Q: At what point in the diagnostic process does genomic testing occur?

A: Genomic testing can occur at any time after a tissue sample (biopsy or resection) of cancer has been acquired.

Q: What if tissue is not available to perform genomic testing?

A: There are two options: an additional biopsy can be performed if feasible or an individual can consider a “liquid biopsy” A liquid biopsy is performed by testing a sample of blood for the presence of circulating cancer cells, known as circulating tumor cells. Samples of blood obtained from a liquid biopsy can also be tested for cell-free tumor DNA (cfDNA), which are fragments of DNA shed by cancer cells into a patient’s bloodstream.

Q:What questions should I ask my healthcare team about genomic testing?

A: The following are the primary questions to ask your healthcare provider.

  • Is genomic testing available for the type of cancer I have, to aid in determining my overall prognosis?
  • Will the results of this testing have the potential to change your management of the cancer? Specifically:
    • Will the test be able to tell me if certain therapies will be of benefit in my treatment?
  • Have you had positive outcomes in using this testing with other patients?
  • Is this testing covered by my insurance plan? (This type of testing can run in the thousands of dollars, though many plans cover the tests without an out-of-pocket expense.)

Q: Are there specific cancer types for which the role of genomic testing is especially significant?

A: Genomic testing is developing at a rapid pace. Established testing is particularly advanced in colon, lungand breast cancer where several precision cancer medicines have already been developed. Genomic testing is also increasingly playing an important role in individuals with rare cancers, cancer of unknown primary and those with widely metastatic disease.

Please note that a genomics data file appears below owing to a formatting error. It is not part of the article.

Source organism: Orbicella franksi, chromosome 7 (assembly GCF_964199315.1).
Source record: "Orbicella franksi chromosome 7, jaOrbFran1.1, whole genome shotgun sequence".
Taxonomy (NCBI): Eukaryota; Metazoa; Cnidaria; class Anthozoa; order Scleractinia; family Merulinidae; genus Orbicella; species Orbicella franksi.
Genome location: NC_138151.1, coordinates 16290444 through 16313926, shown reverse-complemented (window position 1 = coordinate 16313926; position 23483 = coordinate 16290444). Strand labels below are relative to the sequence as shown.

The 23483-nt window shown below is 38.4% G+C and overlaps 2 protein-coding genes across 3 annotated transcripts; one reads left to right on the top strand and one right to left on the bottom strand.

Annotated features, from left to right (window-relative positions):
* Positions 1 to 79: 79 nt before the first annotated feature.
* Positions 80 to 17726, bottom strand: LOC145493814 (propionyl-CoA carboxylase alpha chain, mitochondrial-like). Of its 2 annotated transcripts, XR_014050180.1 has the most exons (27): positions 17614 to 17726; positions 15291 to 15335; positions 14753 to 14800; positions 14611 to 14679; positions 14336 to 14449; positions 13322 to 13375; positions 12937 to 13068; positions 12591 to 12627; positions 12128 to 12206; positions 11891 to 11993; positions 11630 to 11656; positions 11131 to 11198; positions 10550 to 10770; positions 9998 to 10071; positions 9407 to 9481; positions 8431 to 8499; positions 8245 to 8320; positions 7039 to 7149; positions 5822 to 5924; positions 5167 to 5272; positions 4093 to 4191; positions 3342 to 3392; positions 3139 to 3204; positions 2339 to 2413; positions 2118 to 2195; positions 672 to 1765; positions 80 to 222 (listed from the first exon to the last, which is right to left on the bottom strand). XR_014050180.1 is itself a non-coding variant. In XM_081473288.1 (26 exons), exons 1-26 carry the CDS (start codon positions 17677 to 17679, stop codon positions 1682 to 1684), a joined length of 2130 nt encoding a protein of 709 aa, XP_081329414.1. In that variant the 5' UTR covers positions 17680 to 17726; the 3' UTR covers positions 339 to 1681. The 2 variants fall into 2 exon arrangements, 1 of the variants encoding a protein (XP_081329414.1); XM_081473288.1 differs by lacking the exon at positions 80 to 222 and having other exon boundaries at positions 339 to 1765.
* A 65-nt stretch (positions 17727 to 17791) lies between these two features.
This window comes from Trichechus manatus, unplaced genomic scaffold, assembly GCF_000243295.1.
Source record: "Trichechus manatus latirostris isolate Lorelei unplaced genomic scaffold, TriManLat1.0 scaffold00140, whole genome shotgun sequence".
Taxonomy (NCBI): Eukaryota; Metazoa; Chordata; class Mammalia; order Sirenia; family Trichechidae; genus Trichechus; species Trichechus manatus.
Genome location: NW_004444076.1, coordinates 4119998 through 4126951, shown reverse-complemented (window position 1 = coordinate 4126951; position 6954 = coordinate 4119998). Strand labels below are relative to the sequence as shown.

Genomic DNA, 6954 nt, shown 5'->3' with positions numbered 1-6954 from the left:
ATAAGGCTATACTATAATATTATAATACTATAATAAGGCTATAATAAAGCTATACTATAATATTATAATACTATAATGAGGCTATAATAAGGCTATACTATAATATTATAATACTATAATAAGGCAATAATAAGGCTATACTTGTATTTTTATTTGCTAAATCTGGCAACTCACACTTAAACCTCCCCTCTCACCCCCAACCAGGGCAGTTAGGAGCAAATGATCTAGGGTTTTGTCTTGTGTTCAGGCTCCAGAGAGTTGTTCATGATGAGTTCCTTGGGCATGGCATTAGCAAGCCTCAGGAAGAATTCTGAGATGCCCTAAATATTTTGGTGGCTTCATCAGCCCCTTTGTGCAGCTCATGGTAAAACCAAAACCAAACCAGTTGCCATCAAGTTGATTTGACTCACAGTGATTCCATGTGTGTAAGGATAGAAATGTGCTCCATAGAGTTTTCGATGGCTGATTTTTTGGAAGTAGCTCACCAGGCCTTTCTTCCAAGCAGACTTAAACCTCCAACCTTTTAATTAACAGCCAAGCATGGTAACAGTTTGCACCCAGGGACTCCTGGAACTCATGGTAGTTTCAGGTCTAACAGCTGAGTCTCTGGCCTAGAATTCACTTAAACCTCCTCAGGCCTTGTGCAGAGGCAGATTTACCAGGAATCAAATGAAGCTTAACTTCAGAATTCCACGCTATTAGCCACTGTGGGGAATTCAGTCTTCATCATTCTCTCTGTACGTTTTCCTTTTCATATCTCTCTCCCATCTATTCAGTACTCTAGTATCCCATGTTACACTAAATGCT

Undergoing genomic testing that looks at expression across a wide variety of genes may identify certain genes that could potentially be a target for therapy that is otherwise not considered. A change to a precision cancer medicine would have the potential to markedly improve survival.

Impact of Precision Medicine on Clinical Trial Design

Historically, clinical trials enrolled patients with a single type of cancer, such as lung cancer. The treatment was administered to that group of patients, and the response to therapy was measured without assessing the genomic makeup of the cancer. Now, to evaluate precision medicine, clinical trial models are being revised because evaluating precision medicine requires measuring the genetic makeup of the cancer before beginning treatment. The new model, a so-called “basket” trial, enrolls patients with similar mutations, rather than simply the same type of cancer. Patients must be evaluated and enrolled early so that genotyping studies can be performed.

Further Reading and Other Resources